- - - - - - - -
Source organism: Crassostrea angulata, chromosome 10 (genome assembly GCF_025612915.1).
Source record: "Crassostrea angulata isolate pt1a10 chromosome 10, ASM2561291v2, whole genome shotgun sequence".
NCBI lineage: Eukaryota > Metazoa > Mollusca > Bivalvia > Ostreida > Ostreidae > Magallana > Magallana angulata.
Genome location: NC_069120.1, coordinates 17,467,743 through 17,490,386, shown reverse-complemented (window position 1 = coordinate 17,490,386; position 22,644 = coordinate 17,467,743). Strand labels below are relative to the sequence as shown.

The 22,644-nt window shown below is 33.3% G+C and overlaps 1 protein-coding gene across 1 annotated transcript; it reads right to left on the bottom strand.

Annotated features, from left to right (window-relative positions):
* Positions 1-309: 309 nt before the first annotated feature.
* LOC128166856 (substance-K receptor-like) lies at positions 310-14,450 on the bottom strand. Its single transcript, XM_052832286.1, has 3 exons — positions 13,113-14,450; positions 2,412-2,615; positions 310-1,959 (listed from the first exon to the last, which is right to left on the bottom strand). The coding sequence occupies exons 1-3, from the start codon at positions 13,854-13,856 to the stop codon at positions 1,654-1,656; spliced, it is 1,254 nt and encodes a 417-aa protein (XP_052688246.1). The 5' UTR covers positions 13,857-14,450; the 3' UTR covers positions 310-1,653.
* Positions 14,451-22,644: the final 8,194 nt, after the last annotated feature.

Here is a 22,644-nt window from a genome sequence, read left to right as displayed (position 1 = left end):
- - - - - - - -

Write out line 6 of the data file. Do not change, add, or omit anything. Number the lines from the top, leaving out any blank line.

Annotated features, from left to right (window-relative positions):